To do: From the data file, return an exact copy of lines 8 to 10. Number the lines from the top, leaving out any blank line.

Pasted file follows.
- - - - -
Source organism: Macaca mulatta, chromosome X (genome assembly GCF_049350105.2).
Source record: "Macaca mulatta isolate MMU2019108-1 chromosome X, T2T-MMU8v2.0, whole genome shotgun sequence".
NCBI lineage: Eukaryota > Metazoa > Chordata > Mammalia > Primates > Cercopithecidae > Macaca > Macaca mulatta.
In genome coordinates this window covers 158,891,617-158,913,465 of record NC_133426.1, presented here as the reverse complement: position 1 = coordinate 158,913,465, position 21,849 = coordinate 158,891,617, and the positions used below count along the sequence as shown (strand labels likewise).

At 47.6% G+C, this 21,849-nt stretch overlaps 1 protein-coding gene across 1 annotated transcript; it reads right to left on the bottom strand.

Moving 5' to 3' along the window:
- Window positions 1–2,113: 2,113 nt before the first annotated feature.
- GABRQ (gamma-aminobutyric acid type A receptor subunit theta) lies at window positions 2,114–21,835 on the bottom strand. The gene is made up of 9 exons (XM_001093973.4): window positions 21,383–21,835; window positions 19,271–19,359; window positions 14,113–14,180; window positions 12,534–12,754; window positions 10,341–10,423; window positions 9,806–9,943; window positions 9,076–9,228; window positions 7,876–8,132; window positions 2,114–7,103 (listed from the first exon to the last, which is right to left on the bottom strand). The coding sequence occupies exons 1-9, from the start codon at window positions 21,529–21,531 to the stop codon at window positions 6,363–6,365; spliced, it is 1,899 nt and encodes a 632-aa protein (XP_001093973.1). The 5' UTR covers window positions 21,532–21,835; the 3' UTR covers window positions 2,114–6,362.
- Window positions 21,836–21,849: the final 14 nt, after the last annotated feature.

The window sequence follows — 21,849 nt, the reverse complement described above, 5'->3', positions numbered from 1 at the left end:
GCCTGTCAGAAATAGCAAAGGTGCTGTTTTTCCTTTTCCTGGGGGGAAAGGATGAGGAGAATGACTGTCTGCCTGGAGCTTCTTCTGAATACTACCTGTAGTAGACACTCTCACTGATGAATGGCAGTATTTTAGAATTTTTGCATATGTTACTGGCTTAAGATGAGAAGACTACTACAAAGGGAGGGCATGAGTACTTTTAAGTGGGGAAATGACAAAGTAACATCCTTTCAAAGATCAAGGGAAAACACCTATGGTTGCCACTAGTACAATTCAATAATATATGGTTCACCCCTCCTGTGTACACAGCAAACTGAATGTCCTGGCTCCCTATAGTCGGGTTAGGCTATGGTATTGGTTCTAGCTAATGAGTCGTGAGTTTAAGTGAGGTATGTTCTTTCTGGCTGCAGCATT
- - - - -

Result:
- GABRQ (gamma-aminobutyric acid type A receptor subunit theta) lies at window positions 2,114–21,835 on the bottom strand. The gene is made up of 9 exons (XM_001093973.4): window positions 21,383–21,835; window positions 19,271–19,359; window positions 14,113–14,180; window positions 12,534–12,754; window positions 10,341–10,423; window positions 9,806–9,943; window positions 9,076–9,228; window positions 7,876–8,132; window positions 2,114–7,103 (listed from the first exon to the last, which is right to left on the bottom strand). The coding sequence occupies exons 1-9, from the start codon at window positions 21,529–21,531 to the stop codon at window positions 6,363–6,365; spliced, it is 1,899 nt and encodes a 632-aa protein (XP_001093973.1). The 5' UTR covers window positions 21,532–21,835; the 3' UTR covers window positions 2,114–6,362.
- Window positions 21,836–21,849: the final 14 nt, after the last annotated feature.

The window sequence follows — 21,849 nt, the reverse complement described above, 5'->3', positions numbered from 1 at the left end: